HHS Issues HIPAA Law-Enforcement Guide and Informal Guidance on Marketing and Decedents' PHI

Posted November 6, 2013 by Megan DiMartino in News | 0 comments


HHS has added several new resources to its HIPAA privacy website, including the following materials addressing the use and disclosure of protected health information (PHI) in law-enforcement situations, for certain marketing purposes, and with respect to deceased individuals:

  • “Blue Card” Guide for Law Enforcement. This two-page summary briefly explains the scope of the HIPAA privacy rule and lists examples of situations in which covered entities may disclose PHI to law-enforcement officials without an individual’s written authorization. The Guide does not provide any new rules or exceptions; rather, it summarizes and illustrates existing rules. [EBIA Comment: Although the Guide may be directed at law-enforcement personnel, covered entities and business associates may find the examples helpful if they receive law-enforcement inquiries. Just remember that the Guide is only a summary; responding to actual inquiries will depend on the particular facts and may necessitate advice of counsel.]
  • Refill Reminders Exception to Marketing Rules. A new fact sheet and related FAQs provide informal guidance on how changes to HIPAA’s marketing rules under the January 2013 final regulations affect a covered entity’s use of refill reminders and similar communications to individuals about their current prescriptions. As background, an individual’s written authorization is generally required for any use or disclosure for marketing purposes; the “refill reminders exception” permits these types of communications under limited circumstances. [EBIA Comment: Although the rule and exception primarily affect pharmacies and other providers, they may be relevant to health plans that include a mail-order pharmacy administered by a business associate of the plan.]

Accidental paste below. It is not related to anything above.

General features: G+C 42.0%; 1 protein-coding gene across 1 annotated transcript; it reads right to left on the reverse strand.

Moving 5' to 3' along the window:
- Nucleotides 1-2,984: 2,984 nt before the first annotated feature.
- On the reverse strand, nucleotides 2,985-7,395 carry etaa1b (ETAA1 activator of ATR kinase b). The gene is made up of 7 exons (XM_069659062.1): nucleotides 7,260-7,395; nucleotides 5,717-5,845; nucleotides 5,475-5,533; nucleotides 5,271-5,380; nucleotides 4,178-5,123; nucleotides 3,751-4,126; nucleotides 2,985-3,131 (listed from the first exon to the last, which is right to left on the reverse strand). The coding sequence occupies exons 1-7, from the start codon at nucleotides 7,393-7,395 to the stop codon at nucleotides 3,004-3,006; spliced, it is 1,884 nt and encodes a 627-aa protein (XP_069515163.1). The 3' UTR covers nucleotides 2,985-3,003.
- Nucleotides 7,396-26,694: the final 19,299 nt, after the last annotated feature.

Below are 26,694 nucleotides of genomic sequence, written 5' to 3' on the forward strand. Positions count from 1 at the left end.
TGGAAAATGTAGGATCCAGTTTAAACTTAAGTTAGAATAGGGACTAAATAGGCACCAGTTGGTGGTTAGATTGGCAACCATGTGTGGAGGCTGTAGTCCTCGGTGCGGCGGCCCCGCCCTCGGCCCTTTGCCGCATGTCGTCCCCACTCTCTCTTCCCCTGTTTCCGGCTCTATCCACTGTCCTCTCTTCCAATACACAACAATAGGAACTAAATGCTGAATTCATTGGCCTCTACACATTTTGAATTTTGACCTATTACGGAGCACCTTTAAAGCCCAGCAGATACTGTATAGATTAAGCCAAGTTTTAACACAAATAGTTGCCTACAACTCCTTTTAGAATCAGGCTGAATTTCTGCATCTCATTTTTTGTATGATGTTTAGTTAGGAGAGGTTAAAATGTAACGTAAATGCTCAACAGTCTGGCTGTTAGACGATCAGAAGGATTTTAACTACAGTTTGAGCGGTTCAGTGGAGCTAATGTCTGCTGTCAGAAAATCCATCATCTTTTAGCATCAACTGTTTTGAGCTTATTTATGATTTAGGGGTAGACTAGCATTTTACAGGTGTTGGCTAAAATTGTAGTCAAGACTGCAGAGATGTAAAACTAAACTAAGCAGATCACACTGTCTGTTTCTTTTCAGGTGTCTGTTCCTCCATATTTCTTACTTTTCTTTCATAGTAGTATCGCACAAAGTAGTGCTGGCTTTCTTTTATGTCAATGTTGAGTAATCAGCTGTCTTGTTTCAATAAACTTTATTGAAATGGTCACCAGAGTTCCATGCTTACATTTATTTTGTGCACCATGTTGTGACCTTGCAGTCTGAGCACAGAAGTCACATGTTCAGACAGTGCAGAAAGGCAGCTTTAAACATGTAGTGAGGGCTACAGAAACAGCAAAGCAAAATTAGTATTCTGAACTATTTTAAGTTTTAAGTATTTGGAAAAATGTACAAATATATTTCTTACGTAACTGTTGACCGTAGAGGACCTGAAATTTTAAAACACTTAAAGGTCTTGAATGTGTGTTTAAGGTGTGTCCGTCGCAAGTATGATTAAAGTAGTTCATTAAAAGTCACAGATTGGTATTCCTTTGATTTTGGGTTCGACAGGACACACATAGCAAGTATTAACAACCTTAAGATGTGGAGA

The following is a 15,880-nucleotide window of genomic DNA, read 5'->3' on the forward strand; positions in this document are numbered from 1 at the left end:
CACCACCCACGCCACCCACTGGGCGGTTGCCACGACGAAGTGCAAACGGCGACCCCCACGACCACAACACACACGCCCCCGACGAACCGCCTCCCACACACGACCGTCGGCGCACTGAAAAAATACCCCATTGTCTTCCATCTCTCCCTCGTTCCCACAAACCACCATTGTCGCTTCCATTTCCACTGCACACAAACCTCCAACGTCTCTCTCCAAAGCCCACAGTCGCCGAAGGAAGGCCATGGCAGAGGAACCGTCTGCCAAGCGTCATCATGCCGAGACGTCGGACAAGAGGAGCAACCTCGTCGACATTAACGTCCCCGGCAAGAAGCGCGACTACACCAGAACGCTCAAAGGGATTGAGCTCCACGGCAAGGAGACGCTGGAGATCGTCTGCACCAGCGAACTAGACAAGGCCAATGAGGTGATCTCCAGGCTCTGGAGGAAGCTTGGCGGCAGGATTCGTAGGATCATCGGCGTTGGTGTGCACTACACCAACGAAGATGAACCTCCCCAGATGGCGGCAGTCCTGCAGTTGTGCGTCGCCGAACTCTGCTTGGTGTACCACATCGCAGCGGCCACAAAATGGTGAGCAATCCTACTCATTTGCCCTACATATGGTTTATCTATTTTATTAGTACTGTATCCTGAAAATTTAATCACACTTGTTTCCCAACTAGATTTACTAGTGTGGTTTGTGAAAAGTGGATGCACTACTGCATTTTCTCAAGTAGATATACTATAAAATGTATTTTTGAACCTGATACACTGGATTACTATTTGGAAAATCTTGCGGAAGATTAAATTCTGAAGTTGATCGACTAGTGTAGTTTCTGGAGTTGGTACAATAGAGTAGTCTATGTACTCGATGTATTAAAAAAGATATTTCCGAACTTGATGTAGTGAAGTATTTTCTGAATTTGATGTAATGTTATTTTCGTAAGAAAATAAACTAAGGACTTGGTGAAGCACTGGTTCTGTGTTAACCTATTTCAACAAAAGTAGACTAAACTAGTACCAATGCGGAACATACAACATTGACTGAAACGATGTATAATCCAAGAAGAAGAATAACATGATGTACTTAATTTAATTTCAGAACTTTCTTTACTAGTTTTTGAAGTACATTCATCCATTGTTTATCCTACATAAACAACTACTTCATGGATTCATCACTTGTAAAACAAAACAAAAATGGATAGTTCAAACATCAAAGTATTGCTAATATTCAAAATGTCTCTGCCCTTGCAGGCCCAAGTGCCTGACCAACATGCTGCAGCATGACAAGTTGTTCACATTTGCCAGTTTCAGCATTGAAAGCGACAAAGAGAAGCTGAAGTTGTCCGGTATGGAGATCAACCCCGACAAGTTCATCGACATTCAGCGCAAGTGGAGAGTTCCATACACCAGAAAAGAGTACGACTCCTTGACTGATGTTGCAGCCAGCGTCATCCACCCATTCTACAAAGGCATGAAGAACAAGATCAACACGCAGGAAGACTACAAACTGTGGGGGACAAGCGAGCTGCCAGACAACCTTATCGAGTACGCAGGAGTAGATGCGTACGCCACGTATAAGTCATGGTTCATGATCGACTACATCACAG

• Deceased Individuals. A new fact sheet (with linked FAQs) provides informal guidance on handling the health information of deceased individuals. Although the privacy rule protects this information as PHI for 50 years following death, special rules may permit disclosure during that period to relatives and others involved in the decedent’s care and to law enforcement in certain circumstances. (After 50 years, the information is no longer considered PHI.) [EBIA Comment: These materials can assist with those practical questions that employer plan sponsors, administrators, and insurers often receive from surviving family members.]

EBIA Comment: HHS continues to devote resources to HIPAA privacy and security compliance—health plans and their business associates would be wise to follow suit. Those interested will find these and other detailed materials reasonably easy to locate online, organized by topic within the HIPAA privacy tab of HHS’s website (see “Emergency Preparedness Planning and Response” and “Guidance on Significant Aspects of the Privacy Rule”). For more information, see EBIA’s HIPAA Portability, Privacy & Security manual at Sections XXVI.D (“Disclosures for Specific Public Policy-Related Purposes”) and XXVI.E.1.c (“Uses and Disclosures for Marketing Purposes Usually Require an Authorization”).

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